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Create a Culture of Continuous Learning on a Dime

As millennials begin to dominate numbers in the workforce, it is vital that leaders recognize the value of continuous learning opportunities for career growth. It can feel overwhelming to create a culture of learning, or even impossible with tightening budgets. Remember that the growth valued is not necessarily always about higher paychecks or job titles. It can be easy to fail to start because workloads are already heavy. However when staffers are given a little time to grow, it improves morale and can increase productivity through innovation. So with a little creativity, any leader can begin to build those opportunities in meaningful ways, with or without a budget to do so. Here are three easy ideas to begin with.

Three Ideas to Jump Kick Continuous Learning

Leadership Book Club

First, research titles that will support your agency needs and staff interests. Consider titles from classics like Stephen Covey’s The Seven Habits of Highly Effective People to more modern work like L. David Marquet’s Turn the Ship Around. Decide with other leaders what books suit continuous learning for your agency and whether to have departments read a title together or to form cross-departmental cohorts. Next, create discussion questions based on sections of the book. Try not to view this as a traditional book club where the entire book is discussed at once. Break up the book into manageable chunks so participants don’t feel stressed. Give people time to engage in the text in sprints rather than running a marathon.

If you have a budget, purchase a set of books in whatever quantity makes sense for your agency. Then the books can work through departments or cohorts, however you design your book club. If you have no budget, check out your public library. Many libraries in metro areas provide book club kits. Even if you are in a smaller library system, with interlibrary loans you may be able to find enough copies of the books to meet your club needs.

Ad Hoc Mentorship

Talk with each person on your team and ask them, “Where do you want to grow in your career?” Some folks may not have an answer, because nobody ever asked the question before. If that is the case, ask them again in a few weeks or months. You will have planted a seed. For those who do have an answer, look around your organization and see if there is someone who might be able to guide them. Be careful not to fall into a trap of thinking that you need a formalized program, as that puts up a barrier to creating mentorship opportunities.

When approaching the would-be mentor, explain what you are hoping for them to provide your team member. Is it a one-time meeting to see if a relationship starts? Would you like them to meet with the person regularly? Suggest every other week or once a month, as weekly can feel too burdensome to people with already packed schedules. The benefit of creating these ad hoc mentorships is two-fold. The mentee learns from the guidance of the more seasoned professional and can gain insight about how to move their ideas forward within the agency culture. And the mentor can share their institutional knowledge and lessons learned from past successes and failures.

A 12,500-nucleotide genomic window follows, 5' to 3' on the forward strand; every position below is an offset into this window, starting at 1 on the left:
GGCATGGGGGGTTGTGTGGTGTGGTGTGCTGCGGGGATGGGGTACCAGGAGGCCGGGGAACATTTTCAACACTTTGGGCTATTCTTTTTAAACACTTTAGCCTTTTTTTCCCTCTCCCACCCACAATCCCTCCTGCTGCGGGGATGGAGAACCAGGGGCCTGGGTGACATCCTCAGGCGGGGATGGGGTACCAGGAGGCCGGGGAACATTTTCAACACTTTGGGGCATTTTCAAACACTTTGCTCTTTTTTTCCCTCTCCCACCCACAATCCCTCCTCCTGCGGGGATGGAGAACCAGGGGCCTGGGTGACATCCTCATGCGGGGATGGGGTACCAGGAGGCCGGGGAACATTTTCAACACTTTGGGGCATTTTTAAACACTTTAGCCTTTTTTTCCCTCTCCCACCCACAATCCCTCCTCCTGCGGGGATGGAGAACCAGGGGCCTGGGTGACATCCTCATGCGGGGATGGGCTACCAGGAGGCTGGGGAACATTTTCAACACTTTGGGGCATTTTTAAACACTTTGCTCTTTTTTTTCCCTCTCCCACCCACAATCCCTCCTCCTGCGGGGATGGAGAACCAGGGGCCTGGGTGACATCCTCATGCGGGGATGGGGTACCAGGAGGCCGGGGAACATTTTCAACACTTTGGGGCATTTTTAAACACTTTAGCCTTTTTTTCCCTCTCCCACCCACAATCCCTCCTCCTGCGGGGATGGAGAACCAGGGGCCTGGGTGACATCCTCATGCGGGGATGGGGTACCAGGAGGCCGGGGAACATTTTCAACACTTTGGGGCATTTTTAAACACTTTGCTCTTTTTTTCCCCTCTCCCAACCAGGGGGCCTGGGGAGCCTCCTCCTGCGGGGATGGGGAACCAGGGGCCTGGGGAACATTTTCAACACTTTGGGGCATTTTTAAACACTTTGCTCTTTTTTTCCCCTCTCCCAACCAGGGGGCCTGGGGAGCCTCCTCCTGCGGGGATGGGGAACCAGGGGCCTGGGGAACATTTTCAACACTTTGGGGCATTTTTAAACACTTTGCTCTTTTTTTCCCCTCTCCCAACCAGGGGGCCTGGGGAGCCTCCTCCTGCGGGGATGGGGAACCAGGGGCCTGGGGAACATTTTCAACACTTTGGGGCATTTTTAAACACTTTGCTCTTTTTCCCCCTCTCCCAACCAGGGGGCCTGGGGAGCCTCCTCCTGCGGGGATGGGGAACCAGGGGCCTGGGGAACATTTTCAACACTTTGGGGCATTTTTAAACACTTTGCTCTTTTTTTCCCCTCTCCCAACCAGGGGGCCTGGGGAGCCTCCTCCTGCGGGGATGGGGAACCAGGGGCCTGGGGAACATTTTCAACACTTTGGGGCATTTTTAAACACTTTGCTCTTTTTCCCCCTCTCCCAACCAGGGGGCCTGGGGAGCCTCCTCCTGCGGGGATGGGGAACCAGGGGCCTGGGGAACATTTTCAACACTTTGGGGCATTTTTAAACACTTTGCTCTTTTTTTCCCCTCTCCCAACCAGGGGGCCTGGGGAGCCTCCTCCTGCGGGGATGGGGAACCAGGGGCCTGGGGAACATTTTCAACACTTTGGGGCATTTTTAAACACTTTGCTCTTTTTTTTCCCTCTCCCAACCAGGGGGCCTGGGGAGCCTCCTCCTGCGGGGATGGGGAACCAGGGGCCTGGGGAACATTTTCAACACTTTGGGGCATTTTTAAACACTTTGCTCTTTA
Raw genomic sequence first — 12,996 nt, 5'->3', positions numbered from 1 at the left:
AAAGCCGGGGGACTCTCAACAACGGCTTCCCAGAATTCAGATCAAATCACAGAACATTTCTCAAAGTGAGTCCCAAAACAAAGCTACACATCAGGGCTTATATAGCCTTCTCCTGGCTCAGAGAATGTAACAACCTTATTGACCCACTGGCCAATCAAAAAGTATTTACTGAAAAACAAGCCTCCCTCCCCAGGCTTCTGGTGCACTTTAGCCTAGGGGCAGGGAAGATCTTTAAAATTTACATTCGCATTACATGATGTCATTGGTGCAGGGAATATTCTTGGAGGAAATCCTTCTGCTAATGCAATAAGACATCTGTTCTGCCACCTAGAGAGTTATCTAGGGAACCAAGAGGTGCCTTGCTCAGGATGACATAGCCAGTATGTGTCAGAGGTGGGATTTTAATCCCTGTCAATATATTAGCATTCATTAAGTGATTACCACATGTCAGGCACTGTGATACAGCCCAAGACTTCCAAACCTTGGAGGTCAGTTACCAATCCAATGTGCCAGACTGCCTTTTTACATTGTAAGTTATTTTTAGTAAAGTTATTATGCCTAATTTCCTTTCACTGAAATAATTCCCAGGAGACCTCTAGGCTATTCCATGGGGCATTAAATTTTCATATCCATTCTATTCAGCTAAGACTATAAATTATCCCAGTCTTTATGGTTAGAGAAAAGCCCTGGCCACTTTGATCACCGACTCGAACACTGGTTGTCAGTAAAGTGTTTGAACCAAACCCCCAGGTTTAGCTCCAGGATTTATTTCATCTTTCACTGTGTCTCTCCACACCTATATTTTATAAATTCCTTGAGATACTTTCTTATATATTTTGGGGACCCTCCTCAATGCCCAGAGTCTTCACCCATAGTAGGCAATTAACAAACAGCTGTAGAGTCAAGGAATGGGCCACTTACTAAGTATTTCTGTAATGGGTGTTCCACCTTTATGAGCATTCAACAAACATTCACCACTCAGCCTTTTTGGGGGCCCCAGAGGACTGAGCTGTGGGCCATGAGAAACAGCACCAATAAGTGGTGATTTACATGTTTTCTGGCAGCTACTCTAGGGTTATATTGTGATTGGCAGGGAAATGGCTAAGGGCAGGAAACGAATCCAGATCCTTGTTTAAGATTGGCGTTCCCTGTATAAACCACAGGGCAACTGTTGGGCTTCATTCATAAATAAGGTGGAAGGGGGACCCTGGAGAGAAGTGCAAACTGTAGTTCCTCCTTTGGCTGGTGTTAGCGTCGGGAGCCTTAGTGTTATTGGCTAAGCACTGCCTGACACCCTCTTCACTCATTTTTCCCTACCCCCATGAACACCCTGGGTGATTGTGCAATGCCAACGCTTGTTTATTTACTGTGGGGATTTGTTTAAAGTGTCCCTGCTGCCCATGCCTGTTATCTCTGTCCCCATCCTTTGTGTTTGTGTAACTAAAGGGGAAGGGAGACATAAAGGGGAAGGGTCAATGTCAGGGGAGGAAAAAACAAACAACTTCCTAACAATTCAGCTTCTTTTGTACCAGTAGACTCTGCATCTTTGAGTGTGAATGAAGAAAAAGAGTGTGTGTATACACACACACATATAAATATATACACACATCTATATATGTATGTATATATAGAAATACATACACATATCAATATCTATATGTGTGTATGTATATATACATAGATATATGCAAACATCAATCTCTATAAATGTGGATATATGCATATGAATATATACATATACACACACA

Encourage Group Analysis

One of the simplest and most effective ways to encourage innovation and professional development is to have your group complete a SWOT analysis. Or two. First have each individual complete their own SWOT analysis to get them thinking about what skills they would like to develop and help you focus your effort to support that growth appropriately. This is a great tool for those on your team who didn’t have an answer when you asked them where they wanted to grow.

Then have each member individually complete the SWOT analysis for your department. Type the aggregate responses into one document and you will uncover patterns identifying what stands in the way of innovation. These may be strengths that are not being used because some barrier that exists or an overall area that needs to improve. When you compare the group analysis of the department and individual personal analyses, you can then identify folks on your team who might lead the effort to remove a barrier. Or create a smaller team to develop a proposal (and implement a plan) to strengthen team or agency weaknesses. This creates an opportunity to build a skill through trial and error, which is great for hands-on learners.

Get Started!

All of these continuous learning ideas can be implemented by managers and teams at any level. One of the mistakes we often make is to wait for a directive from above to create leadership opportunities. Fast-paced work environments and increasing to-do lists often get in the way of developing our teams. The return on the investment of time and effort will prove to be worth it though.

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Gabrielle Wonnell is part of the GovLoop Featured Contributor program, where we feature articles by government voices from all across the country (and world!). To see more Featured Contributor posts, click here.

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Catherine Andrews

The leadership book club idea is brilliant – I’m going to propose that at my work! Great ideas here.

Anna Taylor

Leadership book clubs are great. Another one I recommend is “Why Should the Boss Listen to You?” by James Lukaszewski.